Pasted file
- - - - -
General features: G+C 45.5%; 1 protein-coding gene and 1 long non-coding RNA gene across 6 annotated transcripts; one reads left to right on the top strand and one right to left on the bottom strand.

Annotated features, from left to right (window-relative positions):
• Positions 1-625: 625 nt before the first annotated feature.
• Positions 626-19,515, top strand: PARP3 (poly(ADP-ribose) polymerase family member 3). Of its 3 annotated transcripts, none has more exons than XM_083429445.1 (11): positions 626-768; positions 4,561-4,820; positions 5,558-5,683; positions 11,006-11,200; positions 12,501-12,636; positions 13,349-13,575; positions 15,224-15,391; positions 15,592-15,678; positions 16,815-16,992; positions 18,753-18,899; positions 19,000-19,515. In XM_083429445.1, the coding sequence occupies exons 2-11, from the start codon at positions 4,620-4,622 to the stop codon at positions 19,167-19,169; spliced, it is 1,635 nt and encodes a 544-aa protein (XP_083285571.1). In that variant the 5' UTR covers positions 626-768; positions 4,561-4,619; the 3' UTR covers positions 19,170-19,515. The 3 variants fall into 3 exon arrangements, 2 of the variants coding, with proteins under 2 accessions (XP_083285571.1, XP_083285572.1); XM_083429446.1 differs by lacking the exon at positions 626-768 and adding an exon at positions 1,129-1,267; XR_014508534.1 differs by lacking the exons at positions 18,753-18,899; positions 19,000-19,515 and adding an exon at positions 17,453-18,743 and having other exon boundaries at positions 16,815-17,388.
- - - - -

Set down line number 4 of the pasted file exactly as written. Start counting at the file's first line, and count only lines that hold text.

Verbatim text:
• Positions 626-19,515, top strand: PARP3 (poly(ADP-ribose) polymerase family member 3). Of its 3 annotated transcripts, none has more exons than XM_083429445.1 (11): positions 626-768; positions 4,561-4,820; positions 5,558-5,683; positions 11,006-11,200; positions 12,501-12,636; positions 13,349-13,575; positions 15,224-15,391; positions 15,592-15,678; positions 16,815-16,992; positions 18,753-18,899; positions 19,000-19,515. In XM_083429445.1, the coding sequence occupies exons 2-11, from the start codon at positions 4,620-4,622 to the stop codon at positions 19,167-19,169; spliced, it is 1,635 nt and encodes a 544-aa protein (XP_083285571.1). In that variant the 5' UTR covers positions 626-768; positions 4,561-4,619; the 3' UTR covers positions 19,170-19,515. The 3 variants fall into 3 exon arrangements, 2 of the variants coding, with proteins under 2 accessions (XP_083285571.1, XP_083285572.1); XM_083429446.1 differs by lacking the exon at positions 626-768 and adding an exon at positions 1,129-1,267; XR_014508534.1 differs by lacking the exons at positions 18,753-18,899; positions 19,000-19,515 and adding an exon at positions 17,453-18,743 and having other exon boundaries at positions 16,815-17,388.